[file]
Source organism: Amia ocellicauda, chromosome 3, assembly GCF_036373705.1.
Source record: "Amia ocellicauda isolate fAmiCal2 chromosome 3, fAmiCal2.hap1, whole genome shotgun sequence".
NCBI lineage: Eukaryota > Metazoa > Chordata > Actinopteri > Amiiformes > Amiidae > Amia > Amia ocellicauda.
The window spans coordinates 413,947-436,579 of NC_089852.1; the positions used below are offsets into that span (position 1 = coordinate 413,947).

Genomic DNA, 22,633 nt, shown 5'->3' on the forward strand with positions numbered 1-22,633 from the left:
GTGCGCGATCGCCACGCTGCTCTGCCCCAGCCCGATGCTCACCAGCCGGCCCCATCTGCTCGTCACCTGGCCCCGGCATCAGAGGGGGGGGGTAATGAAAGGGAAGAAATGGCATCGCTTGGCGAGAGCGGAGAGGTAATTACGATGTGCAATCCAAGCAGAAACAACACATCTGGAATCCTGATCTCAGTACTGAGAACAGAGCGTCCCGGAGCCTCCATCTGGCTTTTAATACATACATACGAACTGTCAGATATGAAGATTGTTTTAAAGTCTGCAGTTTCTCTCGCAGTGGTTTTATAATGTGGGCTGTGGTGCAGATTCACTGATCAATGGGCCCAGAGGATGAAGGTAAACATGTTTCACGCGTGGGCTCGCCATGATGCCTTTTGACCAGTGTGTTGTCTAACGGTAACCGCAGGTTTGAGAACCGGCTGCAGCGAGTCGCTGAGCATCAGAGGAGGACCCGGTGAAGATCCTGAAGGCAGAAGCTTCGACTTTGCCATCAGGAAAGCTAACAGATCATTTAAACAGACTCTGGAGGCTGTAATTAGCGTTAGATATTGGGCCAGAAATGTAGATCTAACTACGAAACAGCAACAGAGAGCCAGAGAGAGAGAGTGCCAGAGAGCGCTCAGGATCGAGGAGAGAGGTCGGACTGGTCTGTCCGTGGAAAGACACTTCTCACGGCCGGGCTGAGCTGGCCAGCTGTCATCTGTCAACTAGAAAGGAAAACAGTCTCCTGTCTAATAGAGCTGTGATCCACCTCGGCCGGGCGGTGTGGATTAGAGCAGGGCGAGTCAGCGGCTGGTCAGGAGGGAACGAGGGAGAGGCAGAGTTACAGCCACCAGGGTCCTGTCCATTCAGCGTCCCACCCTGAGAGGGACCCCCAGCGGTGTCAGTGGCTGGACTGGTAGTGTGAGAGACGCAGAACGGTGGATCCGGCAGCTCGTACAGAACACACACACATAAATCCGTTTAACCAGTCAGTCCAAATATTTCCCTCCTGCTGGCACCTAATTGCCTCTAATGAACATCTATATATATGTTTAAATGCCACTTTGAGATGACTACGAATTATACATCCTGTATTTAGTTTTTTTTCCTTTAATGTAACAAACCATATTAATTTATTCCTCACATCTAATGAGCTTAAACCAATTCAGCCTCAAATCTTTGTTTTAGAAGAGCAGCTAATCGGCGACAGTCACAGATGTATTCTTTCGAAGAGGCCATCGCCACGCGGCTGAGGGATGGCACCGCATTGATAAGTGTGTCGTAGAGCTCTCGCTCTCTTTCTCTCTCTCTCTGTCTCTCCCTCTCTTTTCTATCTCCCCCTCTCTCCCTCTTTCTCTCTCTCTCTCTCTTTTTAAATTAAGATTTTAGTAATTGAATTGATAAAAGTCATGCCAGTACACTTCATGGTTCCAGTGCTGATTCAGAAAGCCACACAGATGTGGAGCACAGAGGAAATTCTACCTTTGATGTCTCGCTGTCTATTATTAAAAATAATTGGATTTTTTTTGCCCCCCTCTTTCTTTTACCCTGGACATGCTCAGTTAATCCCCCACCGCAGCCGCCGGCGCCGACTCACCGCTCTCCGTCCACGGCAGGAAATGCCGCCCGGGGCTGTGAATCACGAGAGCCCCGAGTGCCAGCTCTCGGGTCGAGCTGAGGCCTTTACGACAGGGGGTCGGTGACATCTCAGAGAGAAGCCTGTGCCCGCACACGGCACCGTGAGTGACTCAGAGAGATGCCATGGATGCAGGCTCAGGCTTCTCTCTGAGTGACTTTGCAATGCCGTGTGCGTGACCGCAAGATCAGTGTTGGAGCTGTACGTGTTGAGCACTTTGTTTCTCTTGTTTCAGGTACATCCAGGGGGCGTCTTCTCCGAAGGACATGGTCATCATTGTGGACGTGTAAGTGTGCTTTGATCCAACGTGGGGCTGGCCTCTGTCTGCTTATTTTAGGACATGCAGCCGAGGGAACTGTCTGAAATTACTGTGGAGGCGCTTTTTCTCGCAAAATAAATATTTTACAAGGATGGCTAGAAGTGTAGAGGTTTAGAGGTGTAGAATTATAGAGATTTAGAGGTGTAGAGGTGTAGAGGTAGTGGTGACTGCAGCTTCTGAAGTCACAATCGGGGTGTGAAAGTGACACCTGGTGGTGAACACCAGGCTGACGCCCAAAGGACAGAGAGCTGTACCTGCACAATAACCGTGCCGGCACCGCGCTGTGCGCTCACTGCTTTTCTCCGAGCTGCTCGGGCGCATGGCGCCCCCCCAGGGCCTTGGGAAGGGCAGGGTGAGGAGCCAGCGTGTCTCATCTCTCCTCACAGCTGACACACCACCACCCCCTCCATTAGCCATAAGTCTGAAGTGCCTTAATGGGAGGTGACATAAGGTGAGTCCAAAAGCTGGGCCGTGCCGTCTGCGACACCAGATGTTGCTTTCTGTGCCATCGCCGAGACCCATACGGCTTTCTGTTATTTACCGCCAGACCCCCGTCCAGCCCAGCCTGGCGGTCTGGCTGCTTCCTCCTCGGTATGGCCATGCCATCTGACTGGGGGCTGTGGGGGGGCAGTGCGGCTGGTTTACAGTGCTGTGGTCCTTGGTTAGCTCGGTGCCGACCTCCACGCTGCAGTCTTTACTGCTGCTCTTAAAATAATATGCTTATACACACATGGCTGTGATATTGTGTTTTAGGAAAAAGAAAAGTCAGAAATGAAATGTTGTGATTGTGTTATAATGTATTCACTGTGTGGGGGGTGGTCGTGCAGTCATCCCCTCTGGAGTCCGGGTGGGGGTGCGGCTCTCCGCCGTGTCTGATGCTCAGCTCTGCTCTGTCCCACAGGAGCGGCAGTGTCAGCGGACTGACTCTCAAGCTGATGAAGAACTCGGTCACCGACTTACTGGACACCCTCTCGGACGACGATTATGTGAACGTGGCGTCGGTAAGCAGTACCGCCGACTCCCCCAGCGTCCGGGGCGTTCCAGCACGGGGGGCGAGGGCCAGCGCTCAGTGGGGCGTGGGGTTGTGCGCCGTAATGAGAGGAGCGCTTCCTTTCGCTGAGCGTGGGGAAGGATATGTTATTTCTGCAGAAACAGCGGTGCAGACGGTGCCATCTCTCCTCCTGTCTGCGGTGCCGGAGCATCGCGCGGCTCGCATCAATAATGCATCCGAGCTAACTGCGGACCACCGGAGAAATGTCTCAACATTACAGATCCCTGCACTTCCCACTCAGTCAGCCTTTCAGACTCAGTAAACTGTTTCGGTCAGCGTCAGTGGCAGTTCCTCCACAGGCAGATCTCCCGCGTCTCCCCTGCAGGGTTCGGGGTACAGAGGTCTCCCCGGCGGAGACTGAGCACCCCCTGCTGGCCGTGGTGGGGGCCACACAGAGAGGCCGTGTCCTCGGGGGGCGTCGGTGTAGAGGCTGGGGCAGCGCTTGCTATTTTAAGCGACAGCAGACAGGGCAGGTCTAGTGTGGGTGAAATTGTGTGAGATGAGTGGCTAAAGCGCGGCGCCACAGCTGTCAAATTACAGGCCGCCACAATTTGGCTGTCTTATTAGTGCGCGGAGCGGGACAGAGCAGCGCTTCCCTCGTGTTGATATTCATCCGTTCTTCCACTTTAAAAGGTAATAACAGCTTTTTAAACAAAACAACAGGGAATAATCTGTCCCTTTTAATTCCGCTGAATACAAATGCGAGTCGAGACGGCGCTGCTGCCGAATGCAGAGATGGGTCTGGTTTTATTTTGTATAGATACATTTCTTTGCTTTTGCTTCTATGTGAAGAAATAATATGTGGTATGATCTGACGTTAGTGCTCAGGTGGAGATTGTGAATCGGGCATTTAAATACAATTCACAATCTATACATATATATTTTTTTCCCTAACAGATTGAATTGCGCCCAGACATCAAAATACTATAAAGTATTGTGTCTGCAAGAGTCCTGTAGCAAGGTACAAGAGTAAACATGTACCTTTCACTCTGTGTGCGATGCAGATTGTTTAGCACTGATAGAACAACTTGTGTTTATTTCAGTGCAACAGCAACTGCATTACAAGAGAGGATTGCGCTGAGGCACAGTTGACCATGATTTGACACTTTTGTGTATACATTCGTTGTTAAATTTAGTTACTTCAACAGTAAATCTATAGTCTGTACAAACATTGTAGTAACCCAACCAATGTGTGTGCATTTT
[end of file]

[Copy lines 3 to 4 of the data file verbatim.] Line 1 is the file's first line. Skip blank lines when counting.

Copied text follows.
NCBI lineage: Eukaryota > Metazoa > Chordata > Actinopteri > Amiiformes > Amiidae > Amia > Amia ocellicauda.
The window spans coordinates 413,947-436,579 of NC_089852.1; the positions used below are offsets into that span (position 1 = coordinate 413,947).